Kachin IDPs Get 4% of Aid from Foreign NGOs
By Nyein Nyein 2 October 2012
Thousands of displaced people in Kachin State received only four percent of their basic food needs from international relief groups over the last 15 months, according to a new report.
“From Persecution to Deprivation” was published by the Kachin Women’s Association Thailand (KWAT) on Tuesday and contains detailed accounts of the desperate plight of civilians displaced by the ethnic conflict in northernmost Burma.
The report calls on the Naypyidaw government to allow international aid organizations access to the 60,000 or so vulnerable displaced people living in around two dozen camps controlled by the Kachin Independence Army (KIA) along the Sino-Burmese border.
Speaking to The Irrawaddy on Tuesday, Moon Nay Li, the coordinator of KWAT, said, “The refugees are not even getting enough food aid as the Burmese government does not allow international aids group into the border areas.
“Most of the families rely on boiled rice to feed themselves,” she added. “The UN and INGOs provided around four percent of the total needs of the displaced during the 15 months from June 2011 to August 2012.”
The KWAT, which has been closely documenting the needs of displaced people since a 17-year ceasefire between Naypyidaw and the KIA broke down in June last year, has members working in war-torn areas including the rebel strongholds of Mai Ja Yang and Laiza.
The group said that child malnutrition and malaria outbreaks are common as they do not have access to adequate food or medicine. The report also highlighted human rights violations including more than 60 sexual abuse cases of which half the victims died from injuries suffered over the course of the 15 months.
“Government troops violate the displaced by accusing them of being KIA supporters,” added Moon Nay Li. “But displaced Kachin in the KIA-controlled areas do not have to suffer these kinds of tortures.”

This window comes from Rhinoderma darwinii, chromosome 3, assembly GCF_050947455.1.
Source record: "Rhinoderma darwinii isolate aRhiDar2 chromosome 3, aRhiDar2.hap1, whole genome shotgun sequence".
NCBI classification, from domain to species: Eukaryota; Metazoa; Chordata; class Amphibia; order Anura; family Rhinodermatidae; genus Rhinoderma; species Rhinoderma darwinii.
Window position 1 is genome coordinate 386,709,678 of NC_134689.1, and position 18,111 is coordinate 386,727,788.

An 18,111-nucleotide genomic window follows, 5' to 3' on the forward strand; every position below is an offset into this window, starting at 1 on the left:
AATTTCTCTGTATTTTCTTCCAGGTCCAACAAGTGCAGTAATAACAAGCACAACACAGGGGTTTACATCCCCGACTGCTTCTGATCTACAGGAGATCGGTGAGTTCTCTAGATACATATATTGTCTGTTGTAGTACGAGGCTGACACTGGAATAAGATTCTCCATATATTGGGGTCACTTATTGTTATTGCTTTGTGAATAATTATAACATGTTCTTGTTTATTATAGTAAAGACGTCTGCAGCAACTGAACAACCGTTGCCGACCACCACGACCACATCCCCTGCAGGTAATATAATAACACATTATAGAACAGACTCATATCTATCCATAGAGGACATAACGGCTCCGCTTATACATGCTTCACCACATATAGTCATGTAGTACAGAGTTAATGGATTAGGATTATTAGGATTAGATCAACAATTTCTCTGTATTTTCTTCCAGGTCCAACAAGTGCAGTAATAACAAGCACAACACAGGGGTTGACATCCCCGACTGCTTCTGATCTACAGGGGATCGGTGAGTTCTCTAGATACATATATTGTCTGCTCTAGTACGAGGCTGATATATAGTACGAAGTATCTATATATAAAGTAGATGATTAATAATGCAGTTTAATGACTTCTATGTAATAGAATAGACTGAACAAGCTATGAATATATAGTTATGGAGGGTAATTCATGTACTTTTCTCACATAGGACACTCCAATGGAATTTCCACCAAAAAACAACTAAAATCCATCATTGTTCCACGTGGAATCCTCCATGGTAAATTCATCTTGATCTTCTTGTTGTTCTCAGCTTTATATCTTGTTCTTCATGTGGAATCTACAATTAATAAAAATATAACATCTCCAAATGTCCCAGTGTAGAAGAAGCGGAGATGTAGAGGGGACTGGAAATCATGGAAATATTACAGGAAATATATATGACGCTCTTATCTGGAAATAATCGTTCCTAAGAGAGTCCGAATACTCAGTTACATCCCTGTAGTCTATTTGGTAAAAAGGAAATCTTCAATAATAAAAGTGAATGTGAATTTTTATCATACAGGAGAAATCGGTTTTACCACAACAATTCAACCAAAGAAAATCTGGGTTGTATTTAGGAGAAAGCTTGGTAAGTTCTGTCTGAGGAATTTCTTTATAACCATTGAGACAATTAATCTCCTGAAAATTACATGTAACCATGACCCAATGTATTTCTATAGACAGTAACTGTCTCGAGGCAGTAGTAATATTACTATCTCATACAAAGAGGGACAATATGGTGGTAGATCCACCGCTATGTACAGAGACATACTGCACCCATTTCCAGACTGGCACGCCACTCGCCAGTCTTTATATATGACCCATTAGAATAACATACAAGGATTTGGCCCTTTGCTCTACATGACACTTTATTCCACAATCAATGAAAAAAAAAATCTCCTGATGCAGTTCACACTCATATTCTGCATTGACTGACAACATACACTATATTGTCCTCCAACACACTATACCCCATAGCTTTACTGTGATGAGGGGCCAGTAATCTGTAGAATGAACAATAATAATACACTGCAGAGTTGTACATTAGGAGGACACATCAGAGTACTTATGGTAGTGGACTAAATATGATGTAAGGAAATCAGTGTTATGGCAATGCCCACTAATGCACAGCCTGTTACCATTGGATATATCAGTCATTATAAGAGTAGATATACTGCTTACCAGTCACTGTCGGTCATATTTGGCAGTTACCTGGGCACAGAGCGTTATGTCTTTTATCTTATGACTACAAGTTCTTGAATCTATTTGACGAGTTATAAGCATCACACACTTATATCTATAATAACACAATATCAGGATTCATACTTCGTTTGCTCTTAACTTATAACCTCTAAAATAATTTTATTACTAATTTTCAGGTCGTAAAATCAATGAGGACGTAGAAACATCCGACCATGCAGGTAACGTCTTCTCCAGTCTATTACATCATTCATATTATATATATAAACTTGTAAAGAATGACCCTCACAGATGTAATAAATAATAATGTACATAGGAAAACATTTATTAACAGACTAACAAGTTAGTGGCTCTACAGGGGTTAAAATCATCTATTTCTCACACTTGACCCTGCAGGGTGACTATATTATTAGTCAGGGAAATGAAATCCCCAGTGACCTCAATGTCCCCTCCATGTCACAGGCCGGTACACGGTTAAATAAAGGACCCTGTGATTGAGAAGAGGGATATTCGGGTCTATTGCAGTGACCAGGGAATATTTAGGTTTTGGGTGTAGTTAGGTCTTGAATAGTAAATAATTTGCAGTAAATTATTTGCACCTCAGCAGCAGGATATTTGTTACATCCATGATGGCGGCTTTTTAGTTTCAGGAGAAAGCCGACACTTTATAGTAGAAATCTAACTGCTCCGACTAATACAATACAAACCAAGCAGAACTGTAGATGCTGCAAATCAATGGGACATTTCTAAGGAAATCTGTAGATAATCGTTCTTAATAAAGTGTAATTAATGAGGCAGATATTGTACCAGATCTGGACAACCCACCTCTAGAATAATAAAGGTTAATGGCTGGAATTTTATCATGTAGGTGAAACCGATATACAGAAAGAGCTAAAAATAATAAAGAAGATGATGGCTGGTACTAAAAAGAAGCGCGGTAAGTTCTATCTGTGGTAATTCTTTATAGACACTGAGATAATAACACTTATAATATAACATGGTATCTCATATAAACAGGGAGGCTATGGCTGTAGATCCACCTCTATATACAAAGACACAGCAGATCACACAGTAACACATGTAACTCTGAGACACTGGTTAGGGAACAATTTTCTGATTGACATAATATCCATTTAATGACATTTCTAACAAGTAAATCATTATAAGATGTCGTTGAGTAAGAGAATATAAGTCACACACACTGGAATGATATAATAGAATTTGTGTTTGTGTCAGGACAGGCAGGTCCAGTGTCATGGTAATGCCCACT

According to the report, there are around 100,000 people displaced by the fighting with around 60 percent in rebel-controlled camps. The KIA and government’s peace committee have not met for formal talks in recent months as they have not been able to agree on a venue.
Clashes have escalated over the past year as the Burmese armed forces have deployed more troops in rebel areas. President Thein Sein said during an interview with the BBC in the United States on Saturday that government troops follow orders but the fighting continues as the KIA does not instruct its soldiers to stop. The former general also insisted that there are no human right abuses as the government acts in accordance with the law.
Meanwhile, three fresh clashes reportedly broke out between government troops and the KIA and Taaung National Liberation Army (TNLA) alliance in Kutkai and Nanshan townships, northern Shan State, on Monday and Tuesday. No casualties have been reported so far.
“We made a decision to avoid fighting Burmese troops as much as we can and we just focus on organizing our local people to be united and aware of drugs problems,” said Maj Mai Bhone Kyaw, general-secretary of the TNLA.
“But they deployed more troops near our bases and were launching more and more military offensives,” he added. “We, the TNLA, have to defend our people from this insecure situation and narcotics problems.”